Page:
Go Back For Murder’s Robert Duncan on the enduring fascination with the world of Agatha Christie
In a previous literary incarnation, Go Back for Murder – the latest Agatha Christie stage play heading for Wirral – rejoiced in the rather colourful name Five Little Pigs.
“And I play one of the little pigs I suppose you could say!” reveals Robert Duncan, whose character Philip Blake, as a stockbroker, is of course the one who ‘went to market’.
“There are five suspects,” the actor explains, “and it’s an interesting one because it’s quite stylised too, which Joe (Harmston) our director has heightened a little bit, certainly towards the end.”
Carla le Marchant’s mother Caroline dies in prison while serving life for killing Carla’s father, but leaves a letter declaring her innocence, a claim her daughter is determined to pursue.
She tracks down a number of people from her mother’s past (to whit, the five little pigs) only to uncover a shocking truth.
So go on, fess up Robert Duncan, do you turn straight to the last page of the script to find out whodunit?
“We’re not talking about Chekhov here or War and Peace,” he laughs. “They don’t take a long time to read.
“But I think it’s much more interesting if you play a villain.
“And we certainly swing a couple of red herrings people’s way, and a lot haven’t guessed who the perpetrator is. So that’s a good thing.”
And he should know. Over the last few years the 60-year-old has appeared in several Christie murder mysteries staged by Bill Kenwright’s company, including Spider’s Web, Witness for the Prosecution, and the leading role in Verdict.
While the bulk of his more recent work has been on stage, he’s kept a balance in a long career with radio plays and large and small screen appearances including his celebrated role as hapless, yuppie newsroom boss Gus Hedges in Drop the Dead Donkey.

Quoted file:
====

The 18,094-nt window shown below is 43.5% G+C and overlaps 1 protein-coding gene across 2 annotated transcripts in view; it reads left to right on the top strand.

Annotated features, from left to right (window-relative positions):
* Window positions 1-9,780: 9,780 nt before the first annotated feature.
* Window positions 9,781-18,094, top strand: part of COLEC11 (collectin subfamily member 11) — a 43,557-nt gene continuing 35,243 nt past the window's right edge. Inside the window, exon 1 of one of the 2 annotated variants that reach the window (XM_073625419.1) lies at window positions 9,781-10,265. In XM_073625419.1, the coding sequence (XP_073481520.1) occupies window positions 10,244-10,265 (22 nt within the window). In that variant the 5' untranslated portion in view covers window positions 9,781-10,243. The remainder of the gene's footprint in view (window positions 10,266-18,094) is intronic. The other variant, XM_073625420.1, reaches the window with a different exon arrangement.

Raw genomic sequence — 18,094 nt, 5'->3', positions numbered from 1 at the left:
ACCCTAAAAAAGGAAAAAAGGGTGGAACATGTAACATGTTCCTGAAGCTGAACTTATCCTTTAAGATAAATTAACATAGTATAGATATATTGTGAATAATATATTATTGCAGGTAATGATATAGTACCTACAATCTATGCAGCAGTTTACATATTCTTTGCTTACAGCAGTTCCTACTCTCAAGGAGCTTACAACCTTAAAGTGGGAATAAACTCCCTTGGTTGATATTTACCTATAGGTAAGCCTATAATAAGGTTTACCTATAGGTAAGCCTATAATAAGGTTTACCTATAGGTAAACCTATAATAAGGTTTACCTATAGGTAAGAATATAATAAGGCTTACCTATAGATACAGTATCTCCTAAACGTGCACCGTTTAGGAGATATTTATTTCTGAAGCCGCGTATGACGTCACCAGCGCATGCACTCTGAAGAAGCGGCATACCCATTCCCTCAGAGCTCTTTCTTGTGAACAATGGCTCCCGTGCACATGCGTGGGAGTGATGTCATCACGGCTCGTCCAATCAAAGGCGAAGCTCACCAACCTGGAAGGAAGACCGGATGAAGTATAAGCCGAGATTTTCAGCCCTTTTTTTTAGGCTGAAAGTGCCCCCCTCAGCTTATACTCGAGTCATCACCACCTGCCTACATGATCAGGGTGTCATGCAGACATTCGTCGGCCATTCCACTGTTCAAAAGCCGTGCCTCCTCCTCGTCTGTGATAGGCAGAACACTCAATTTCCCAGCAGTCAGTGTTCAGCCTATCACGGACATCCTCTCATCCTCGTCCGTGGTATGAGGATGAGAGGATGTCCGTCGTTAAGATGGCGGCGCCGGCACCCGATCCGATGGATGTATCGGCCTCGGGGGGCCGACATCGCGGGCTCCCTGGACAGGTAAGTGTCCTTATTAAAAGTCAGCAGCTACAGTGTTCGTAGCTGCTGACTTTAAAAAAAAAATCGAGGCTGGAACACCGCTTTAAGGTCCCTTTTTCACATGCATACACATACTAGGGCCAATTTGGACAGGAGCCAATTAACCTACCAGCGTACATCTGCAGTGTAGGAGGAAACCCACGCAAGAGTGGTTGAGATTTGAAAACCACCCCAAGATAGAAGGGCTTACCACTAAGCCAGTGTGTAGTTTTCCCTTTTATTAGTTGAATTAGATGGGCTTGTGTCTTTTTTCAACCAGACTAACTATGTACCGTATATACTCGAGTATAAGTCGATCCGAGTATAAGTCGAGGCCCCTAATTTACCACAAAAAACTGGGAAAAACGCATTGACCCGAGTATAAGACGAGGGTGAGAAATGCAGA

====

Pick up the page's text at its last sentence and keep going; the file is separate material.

“I also the occasional drama documentary,” Robert adds. “I did one last year on the fall of Singapore with James McAvoy.”
That would have brought both strands of his background into play, with a young Robert – who started life as a local newspaper journalist – training to teach drama and history.
In recent years he’s even had a stint as a history teacher, working at a school in Luton when illness meant he had to stay close to home.
“My goodness me, it’s the toughest profession bar none,” he says admiringly. “Tough, tough, tough.”
Acting though remains his first love.
Robert grew up in Cornwall, while Agatha Christie spent her summers at Greenway, her waterfront hideaway just over the border in Devon.
She may have been dead almost 40 years, but her legend endures.
“It’s a fascinating legacy she’s left, and there are many unanswered questions, especially about her own life,” Robert agrees.
“And she still has this unerring ability to pull a fast one when you read her. Very clever.
“She’s definitely got the endearing quality and magnetism about her work. And that’s borne out by the people who, even in recession hit times, still come out for their dose of Agatha Christie and love to go through solving it.”
While the actor may not find touring easy (“tell anyone who sees me doing another tour to shoot me on sight!” he jokes), he’s looking forward to returning to the Floral Pavilion.
“I like New Brighton,” he volunteers. “They are all lovely there, and I’ve seen it developing over the years.
“And friendships that one’s built up, that’s nice. I know some of the golfing fraternity up there and have a few mates I play with.”
Agatha Christie’s Go Back For Murder is at the Floral Pavilion from October 28 to November 2. Call 0151 666 0000 or visit www.floralpavilion.com.